Source: 1884 History of Wabash County, Indiana page 244.
Submitter: Linda Thompson


Dr. Rose Kidd Beere

Wabash has produced few more brilliant women than Dr. Rose Kidd Beere, whose death occurred the other day, nor one who rendered more efficient service to her country. Gifted with a keen intelligence and magnetic personality, and coming to have had a wide experience in the world of men. Dr. Beere was an unusual woman and had many brilliant qualities.

Her friends here, of many years' standing, recalled the other day when they gathered at the Charles Haas home and walked behind her soldier son as he carried her ashes from the house just before going to the cemetery, how she had come here two years ago and during a sojourn of four or five days renewed, as it were, the friendships of an earlier day. She stayed at the Indiana Hotel and there she and her friends had a good many reminiscent gatherings and the latter listened, too, to numerous interesting experiences, for Dr. Beere had known many lands and many people.

Dr. Beere's father and son were army majors, but they probably never gave a more loyal service to their counrty than Dr. Beere herself. She was most widely known by her services during the Spanish-American War.

Spending her childhood and early girlhood in Wabash, Rose Kidd married Edmund Beere, a lawyer. He died 33 years ago in St. Paul, Minnesota. A teacher before her marriage, Dr. Beere took up medicine after the birth of her three sons, and attained great prominence in the medical profession.

When the Spanish-American War broke out, she was the first woman given permission to go on a government transport by order of the secretary of war. Sailing from San Francisco August 20, 1898, with a corps of seven Red Cross nurses, from California and Oregon, Dr. Beere took complete charge of the Manila government hospital on her arrival there. Six long months Dr. Beere supervised the work of caring for the wounded before any government nurses arrived to aid her. While the guns of battle roared, the "ministering angel," as she came to be called, day and night passed through the hospital wards to relieve suffering or to bring word of peace to those whose life was ebbing away.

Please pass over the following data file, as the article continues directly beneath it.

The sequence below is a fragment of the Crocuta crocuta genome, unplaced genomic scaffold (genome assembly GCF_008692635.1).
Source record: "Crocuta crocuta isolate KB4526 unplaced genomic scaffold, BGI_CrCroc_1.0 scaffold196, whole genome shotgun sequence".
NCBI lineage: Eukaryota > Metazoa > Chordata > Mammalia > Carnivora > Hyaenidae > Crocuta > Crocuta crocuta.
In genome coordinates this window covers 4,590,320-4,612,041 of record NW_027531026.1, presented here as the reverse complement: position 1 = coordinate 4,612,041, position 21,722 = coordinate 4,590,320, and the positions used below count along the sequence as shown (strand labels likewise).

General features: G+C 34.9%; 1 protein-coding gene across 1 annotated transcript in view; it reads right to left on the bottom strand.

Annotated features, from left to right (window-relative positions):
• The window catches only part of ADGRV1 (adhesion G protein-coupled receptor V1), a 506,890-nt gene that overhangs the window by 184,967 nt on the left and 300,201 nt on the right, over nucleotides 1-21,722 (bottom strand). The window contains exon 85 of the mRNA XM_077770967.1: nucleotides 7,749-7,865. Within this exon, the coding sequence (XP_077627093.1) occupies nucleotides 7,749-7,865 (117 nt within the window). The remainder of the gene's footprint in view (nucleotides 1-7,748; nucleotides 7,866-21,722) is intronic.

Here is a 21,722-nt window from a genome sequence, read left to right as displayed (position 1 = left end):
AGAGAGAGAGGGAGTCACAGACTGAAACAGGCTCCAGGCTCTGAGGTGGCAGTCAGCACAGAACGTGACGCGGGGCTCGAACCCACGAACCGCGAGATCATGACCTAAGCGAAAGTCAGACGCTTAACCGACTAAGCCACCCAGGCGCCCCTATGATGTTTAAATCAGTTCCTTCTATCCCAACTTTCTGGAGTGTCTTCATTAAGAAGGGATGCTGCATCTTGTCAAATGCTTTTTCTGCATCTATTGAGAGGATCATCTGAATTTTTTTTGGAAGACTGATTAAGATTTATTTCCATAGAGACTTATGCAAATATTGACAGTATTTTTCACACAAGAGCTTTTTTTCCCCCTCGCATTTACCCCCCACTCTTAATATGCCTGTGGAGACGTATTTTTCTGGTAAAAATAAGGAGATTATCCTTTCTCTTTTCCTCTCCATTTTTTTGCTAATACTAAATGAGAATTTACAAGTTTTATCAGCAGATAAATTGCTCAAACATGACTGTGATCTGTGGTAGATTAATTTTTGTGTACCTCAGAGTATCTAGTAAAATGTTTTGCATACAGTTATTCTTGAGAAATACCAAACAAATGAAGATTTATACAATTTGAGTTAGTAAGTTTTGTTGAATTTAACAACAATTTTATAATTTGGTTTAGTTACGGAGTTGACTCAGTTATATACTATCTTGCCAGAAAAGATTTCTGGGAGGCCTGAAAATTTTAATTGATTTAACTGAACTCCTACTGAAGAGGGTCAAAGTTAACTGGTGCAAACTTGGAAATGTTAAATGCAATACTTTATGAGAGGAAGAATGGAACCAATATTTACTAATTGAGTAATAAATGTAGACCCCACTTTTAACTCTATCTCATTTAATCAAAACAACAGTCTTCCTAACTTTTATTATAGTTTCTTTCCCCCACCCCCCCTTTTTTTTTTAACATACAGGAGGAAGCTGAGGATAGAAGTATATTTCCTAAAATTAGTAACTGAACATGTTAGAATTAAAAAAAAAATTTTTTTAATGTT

In September, 1926, Dr. Beere received a signal honor in Denver, when she was given membership in the United States Spanish War veterans organizations. She was the first woman to be given such membership and the ceremony was at the Fitzimmons government hospital where she was recovering from six months' illness.

Before she became a national character, Dr. Beere held important state and civic positions in Denver. She was superintendent of the state home for dependent children and assistant county physician before she sailed for Manila. Later she was a member of the state board of arbitration, assistant health commissioner and superintendent of the county hospital.

Her sons, Donald G. Beere, former lieutenant colonel with the Eighty-second division in the World War; Stearns Kidd Beere, oil drilling contractor in the California fields and former sergeant in the World War; and Robert Morrison Beere, Panhandle oil scout and writer for petroleum publications.

Source: Wabash Plain Dealer in Wabash, Indiana ...... Monday, May 30, 1927.
Submitter: Linda Thompson


James W. Best

James W. Best, farmer, P.O. Liberty Mills, was born in Kentucky May 19, 1836. His father, William, was born at Saunton, Va., and his mother, whose maiden name was Sarah Warren, was born near Knoxville, Tenn. His mother died in Kosciusko County, Ind., March 22, 1881. Mr. Best came to Wabash County in 1861, and has resided here ever since. His father served both as Assessor and Constable in Kentucky, and was a member of the Kentucky Legislature in 1848. The subject of this sketch purchased the farm on which he now resides, in 1882, and has instituted many valuable improvements upon it. He has 265 acres in Section 22. He was married, October 23, 1862, to Miss Jennie C. Comstock, daughter of John and Salina Comstock. They have three children living - Ralph W., Raymond C., and Anna E. Mr. Best received a liberal education, having attended college for two years. For about twenty years he taught school, and afterward adopted the vocation of farming, in which he is now engaged. In politics, he is a Republican, and a radical temperance man. He never drank a glass of whiskey or used tobacco in any form. Both himself and wife are members of the Methodist Episcopal Church.

Source: 1884 History of Wabash County, Indiana page 286.
Submitter: Dana Smith


Alpheus Blackman